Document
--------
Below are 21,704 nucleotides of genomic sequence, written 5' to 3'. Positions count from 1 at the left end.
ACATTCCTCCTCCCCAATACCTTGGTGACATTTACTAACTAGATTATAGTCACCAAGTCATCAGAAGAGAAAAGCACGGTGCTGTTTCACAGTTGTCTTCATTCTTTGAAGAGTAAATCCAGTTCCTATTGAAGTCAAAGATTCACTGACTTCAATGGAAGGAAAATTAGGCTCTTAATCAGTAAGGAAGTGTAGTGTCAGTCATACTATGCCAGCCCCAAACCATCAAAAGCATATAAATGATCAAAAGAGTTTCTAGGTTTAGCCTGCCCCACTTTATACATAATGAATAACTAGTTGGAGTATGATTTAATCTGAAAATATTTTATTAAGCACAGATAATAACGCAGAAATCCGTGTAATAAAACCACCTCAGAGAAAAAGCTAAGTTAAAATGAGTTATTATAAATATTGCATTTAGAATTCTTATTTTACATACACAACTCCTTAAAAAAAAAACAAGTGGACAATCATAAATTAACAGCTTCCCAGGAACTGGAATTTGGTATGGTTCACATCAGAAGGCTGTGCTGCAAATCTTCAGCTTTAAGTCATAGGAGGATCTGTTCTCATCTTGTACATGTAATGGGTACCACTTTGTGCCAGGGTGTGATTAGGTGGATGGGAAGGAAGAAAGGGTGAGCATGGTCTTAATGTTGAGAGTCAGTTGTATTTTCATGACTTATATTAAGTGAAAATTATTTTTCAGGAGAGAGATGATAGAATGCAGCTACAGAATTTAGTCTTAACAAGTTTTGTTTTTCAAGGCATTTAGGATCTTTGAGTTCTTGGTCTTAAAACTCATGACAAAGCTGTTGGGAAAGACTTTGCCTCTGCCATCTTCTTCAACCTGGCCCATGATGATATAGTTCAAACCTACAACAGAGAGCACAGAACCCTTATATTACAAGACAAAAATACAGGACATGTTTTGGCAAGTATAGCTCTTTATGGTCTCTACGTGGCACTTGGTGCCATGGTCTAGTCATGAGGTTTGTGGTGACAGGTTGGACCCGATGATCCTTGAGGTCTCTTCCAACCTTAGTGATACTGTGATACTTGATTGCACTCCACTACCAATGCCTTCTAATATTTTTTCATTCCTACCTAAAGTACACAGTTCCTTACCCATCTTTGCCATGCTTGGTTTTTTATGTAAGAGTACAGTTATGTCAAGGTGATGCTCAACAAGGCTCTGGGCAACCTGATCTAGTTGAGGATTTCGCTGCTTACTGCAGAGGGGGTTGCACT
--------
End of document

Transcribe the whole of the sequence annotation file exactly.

Below are 21,704 nucleotides of genomic sequence, written 5' to 3'. Positions count from 1 at the left end.
ACATTCCTCCTCCCCAATACCTTGGTGACATTTACTAACTAGATTATAGTCACCAAGTCATCAGAAGAGAAAAGCACGGTGCTGTTTCACAGTTGTCTTCATTCTTTGAAGAGTAAATCCAGTTCCTATTGAAGTCAAAGATTCACTGACTTCAATGGAAGGAAAATTAGGCTCTTAATCAGTAAGGAAGTGTAGTGTCAGTCATACTATGCCAGCCCCAAACCATCAAAAGCATATAAATGATCAAAAGAGTTTCTAGGTTTAGCCTGCCCCACTTTATACATAATGAATAACTAGTTGGAGTATGATTTAATCTGAAAATATTTTATTAAGCACAGATAATAACGCAGAAATCCGTGTAATAAAACCACCTCAGAGAAAAAGCTAAGTTAAAATGAGTTATTATAAATATTGCATTTAGAATTCTTATTTTACATACACAACTCCTTAAAAAAAAAACAAGTGGACAATCATAAATTAACAGCTTCCCAGGAACTGGAATTTGGTATGGTTCACATCAGAAGGCTGTGCTGCAAATCTTCAGCTTTAAGTCATAGGAGGATCTGTTCTCATCTTGTACATGTAATGGGTACCACTTTGTGCCAGGGTGTGATTAGGTGGATGGGAAGGAAGAAAGGGTGAGCATGGTCTTAATGTTGAGAGTCAGTTGTATTTTCATGACTTATATTAAGTGAAAATTATTTTTCAGGAGAGAGATGATAGAATGCAGCTACAGAATTTAGTCTTAACAAGTTTTGTTTTTCAAGGCATTTAGGATCTTTGAGTTCTTGGTCTTAAAACTCATGACAAAGCTGTTGGGAAAGACTTTGCCTCTGCCATCTTCTTCAACCTGGCCCATGATGATATAGTTCAAACCTACAACAGAGAGCACAGAACCCTTATATTACAAGACAAAAATACAGGACATGTTTTGGCAAGTATAGCTCTTTATGGTCTCTACGTGGCACTTGGTGCCATGGTCTAGTCATGAGGTTTGTGGTGACAGGTTGGACCCGATGATCCTTGAGGTCTCTTCCAACCTTAGTGATACTGTGATACTTGATTGCACTCCACTACCAATGCCTTCTAATATTTTTTCATTCCTACCTAAAGTACACAGTTCCTTACCCATCTTTGCCATGCTTGGTTTTTTATGTAAGAGTACAGTTATGTCAAGGTGATGCTCAACAAGGCTCTGGGCAACCTGATCTAGTTGAGGATTTCGCTGCTTACTGCAGAGGGGGTTGCACT